Parliament speaker Puan Maharani is calling for the government to address the uneven distribution of vaccines.
“(The government) cannot let people’s enthusiasm to get vaccinated in some areas diminish because vaccines are not available (to them),” she said in a statement on Wednesday (Jul 21). “The (central) government must act quickly to distribute these vaccines.”
Ms Anggraeni, the resident in Malang, said she felt jealous of her peers in Jakarta.
“The conditions in Malang and Jakarta are like night and day. In Jakarta, there are many vaccination centres. You can register using an integrated app or website without the hassle of registering (with different vaccination centres) one by one. You can even get vaccinated at shopping malls,” she said.
“People’s enthusiasm (to get vaccinated) is really high but it is not met with sufficient supply from the government. And it’s happening everywhere across Indonesia. I feel that people who are not in Jakarta like myself are being discriminated against.”
Like many other cities, most vaccination centres in Malang only accept those who can prove that they reside in the city, a major hinderance for Ms Anggraeni who recently moved from Jakarta to Malang. Her identity card still lists her old Jakarta address.
The city’s health agency said that since vaccine supply is limited, they prioritise those with Malang-issued identity cards or those who carry an endorsement letter from their respective neighbourhood unit, verifying that they are indeed residents of the city.
The same bureaucracy is also imposed in other towns and cities. Jakarta also requires applicants to have locally-issued identity cards or recommendation letters from neighbourhood unit chiefs if they want to be inoculated at facilities run by the city.
“There is just too much bureaucracy for something as critical to our lives and wellbeing,” Putri Dian Sari, a resident of Surabaya, East Java said.
“It makes you wonder. The government can allocate a lot of money to stage elections with polling stations everywhere and break the barriers of bureaucracy by allowing people to vote wherever it is convenient to them. Why can’t they do the same for vaccination?”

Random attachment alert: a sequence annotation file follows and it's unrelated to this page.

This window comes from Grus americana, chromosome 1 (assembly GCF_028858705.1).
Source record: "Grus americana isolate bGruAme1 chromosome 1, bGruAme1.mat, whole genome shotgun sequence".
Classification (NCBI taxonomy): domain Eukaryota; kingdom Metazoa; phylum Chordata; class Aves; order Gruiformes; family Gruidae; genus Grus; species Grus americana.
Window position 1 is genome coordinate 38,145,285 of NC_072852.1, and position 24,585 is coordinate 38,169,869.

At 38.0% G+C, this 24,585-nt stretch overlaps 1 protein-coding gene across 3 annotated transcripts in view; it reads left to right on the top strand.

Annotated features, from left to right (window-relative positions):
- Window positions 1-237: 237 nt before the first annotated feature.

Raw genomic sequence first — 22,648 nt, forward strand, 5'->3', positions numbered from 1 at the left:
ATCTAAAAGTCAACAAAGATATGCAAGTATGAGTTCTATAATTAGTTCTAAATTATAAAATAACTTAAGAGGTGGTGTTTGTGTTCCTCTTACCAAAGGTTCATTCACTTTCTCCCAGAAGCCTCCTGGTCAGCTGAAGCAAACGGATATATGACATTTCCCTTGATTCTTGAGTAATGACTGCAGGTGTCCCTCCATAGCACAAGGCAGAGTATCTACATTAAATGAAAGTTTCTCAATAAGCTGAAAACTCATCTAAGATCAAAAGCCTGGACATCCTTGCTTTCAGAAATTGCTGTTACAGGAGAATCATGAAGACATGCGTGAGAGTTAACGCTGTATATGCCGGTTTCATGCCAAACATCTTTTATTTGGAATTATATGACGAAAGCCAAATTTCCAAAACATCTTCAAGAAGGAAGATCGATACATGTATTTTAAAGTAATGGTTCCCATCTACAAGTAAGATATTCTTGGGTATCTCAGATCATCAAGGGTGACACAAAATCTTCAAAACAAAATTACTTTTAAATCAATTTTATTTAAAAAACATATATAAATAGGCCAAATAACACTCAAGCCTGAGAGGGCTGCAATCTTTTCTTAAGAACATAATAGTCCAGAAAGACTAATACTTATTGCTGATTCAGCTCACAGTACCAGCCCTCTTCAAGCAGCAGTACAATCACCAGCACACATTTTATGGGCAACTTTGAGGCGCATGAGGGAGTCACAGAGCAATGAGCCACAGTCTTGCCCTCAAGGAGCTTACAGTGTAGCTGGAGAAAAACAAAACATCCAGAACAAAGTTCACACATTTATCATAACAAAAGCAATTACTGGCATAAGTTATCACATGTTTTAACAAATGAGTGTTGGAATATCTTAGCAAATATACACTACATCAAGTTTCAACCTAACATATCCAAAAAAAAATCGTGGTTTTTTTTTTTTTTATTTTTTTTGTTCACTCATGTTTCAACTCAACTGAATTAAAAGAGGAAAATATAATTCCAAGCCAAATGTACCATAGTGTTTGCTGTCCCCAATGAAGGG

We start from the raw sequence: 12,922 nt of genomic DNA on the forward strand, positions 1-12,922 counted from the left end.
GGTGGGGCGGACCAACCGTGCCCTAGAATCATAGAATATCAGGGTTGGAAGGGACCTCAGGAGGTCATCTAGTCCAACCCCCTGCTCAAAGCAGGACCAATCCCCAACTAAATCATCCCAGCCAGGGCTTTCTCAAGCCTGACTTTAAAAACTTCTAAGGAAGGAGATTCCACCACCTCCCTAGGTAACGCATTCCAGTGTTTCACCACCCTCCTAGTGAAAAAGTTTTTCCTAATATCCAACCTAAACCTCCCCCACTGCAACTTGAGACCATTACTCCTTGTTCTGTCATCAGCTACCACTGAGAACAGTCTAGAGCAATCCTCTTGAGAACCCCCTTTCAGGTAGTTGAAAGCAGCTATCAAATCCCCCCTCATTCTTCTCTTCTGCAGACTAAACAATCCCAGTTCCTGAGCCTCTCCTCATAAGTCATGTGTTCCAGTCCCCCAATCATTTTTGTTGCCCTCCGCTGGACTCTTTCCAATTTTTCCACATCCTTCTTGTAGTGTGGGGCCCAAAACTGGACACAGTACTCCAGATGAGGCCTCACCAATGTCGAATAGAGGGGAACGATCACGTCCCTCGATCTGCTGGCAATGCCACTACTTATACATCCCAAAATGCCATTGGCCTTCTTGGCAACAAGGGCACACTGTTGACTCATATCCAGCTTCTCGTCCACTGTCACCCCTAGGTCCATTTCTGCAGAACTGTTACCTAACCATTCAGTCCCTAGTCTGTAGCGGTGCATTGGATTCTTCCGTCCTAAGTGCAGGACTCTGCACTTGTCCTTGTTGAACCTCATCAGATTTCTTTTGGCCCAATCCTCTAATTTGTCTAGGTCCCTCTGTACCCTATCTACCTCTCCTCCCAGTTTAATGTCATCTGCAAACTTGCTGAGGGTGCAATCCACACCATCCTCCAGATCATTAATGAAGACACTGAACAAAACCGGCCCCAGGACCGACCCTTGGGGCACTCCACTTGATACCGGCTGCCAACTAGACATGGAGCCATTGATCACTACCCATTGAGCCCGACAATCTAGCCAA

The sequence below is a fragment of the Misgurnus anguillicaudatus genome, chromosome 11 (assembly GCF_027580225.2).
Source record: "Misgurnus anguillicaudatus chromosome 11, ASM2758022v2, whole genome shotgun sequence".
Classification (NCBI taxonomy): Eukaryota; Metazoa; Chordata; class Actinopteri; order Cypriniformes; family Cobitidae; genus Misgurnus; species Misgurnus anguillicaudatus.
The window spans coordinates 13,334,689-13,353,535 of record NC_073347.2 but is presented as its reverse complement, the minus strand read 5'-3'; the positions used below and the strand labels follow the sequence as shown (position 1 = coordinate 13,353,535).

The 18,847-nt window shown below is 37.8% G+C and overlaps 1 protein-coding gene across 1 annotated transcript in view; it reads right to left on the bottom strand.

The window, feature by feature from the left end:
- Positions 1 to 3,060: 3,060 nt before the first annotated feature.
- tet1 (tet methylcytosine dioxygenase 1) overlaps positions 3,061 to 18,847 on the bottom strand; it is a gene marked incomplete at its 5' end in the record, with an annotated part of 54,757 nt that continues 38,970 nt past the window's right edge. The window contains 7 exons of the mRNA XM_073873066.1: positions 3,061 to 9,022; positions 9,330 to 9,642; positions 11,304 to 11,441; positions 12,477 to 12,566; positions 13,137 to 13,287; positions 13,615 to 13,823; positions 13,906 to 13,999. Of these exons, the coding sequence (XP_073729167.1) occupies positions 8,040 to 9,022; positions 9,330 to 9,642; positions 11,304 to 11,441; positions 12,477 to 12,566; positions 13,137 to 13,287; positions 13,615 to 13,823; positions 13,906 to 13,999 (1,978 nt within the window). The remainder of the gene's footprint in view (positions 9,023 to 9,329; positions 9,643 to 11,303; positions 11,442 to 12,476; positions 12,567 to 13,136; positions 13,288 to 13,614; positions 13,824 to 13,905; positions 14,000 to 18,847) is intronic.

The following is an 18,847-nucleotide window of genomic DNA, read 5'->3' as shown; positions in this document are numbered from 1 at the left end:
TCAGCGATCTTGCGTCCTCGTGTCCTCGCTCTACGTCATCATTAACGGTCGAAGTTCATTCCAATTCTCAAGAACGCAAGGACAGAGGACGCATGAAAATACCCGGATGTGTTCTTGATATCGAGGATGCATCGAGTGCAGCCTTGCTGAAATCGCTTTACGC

The central government has been trying to combat this issue by eliminating such requirements at 51 vaccination centres run by the Ministry of Health which are only available in major cities. Malang, for example, has one such facility. Jakarta has 11.
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Dr Windhu Purnomo, an epidemiologist from Airlangga University in Surabaya said the move is not enough and questioned why such bureaucracy is in place.
“The coronavirus doesn’t care whether you are a local, a tourist, a visitor or a newcomer. Why make a fuss about resident or non-resident, especially in urban areas where many people reside in the suburbs but work in city centres?” he told CNA.
In another bid to address complicated bureaucracy and overcrowding at vaccination centres, the government last week initiated a programme to have health workers vaccinating people door-to-door, particularly in densely populated urban areas.
About 49,000 people were inoculated during last week’s trial run. The government is hoping that it can be expanded into a large-scale national programme.
NOT ENOUGH VACCINES FOR THE PRIVATE SECTOR
But not all government programmes went according to plan.
In a bid to boost productivity and protect workers, the government in March allowed the private sector to be involved in the vaccination programme, through the so-called “Gotong Royong” vaccination scheme. Under the scheme, companies can pay the government to have their workers vaccinated.
At the time, Indonesia was still busy inoculating the elderly and other priority groups.
According to the Indonesian Chamber of Commerce (KADIN), which oversees the Gotong Royong vaccination scheme, more than 28,000 companies had applied to have their workers vaccinated.
But the programme hit a snag when they could not secure enough vaccines, which by law had to be different from those used in the regular programme. The Gotong Royong scheme is currently using Sinopharm. Indonesia has so far only procured 4.8 million Sinopharm vaccines.
“We are competing with other countries to procure vaccines,” KADIN chairman Arsjad Rasjid told a press conference on Wednesday.
“We want to help the government in expediting the national vaccination programme and achieve herd immunity. We hope the government can help us by allowing us to conduct (the procurement process) ourselves so the government can focus on the people while we focus on our workers.”
With limited supply, several companies continued to struggle to have their workers vaccinated.
One worker, Agus (not his real name), said he was enrolled by his company to participate in the Gotong Royong scheme back in March. After months of uncertainty, Agus decided to enrol in the free vaccination programme in June, when the government finally allowed non-priority groups to be inoculated.
“I managed to book an appointment to be vaccinated on Jun 12. However, on the day of my appointment, I was vaccinated but officials there said they cannot input my personal data into the system because I was already registered under the Gotong Royong scheme,” he said.
“I got my first jab but I don’t have my certificate and it is unclear whether I can get my second vaccination.”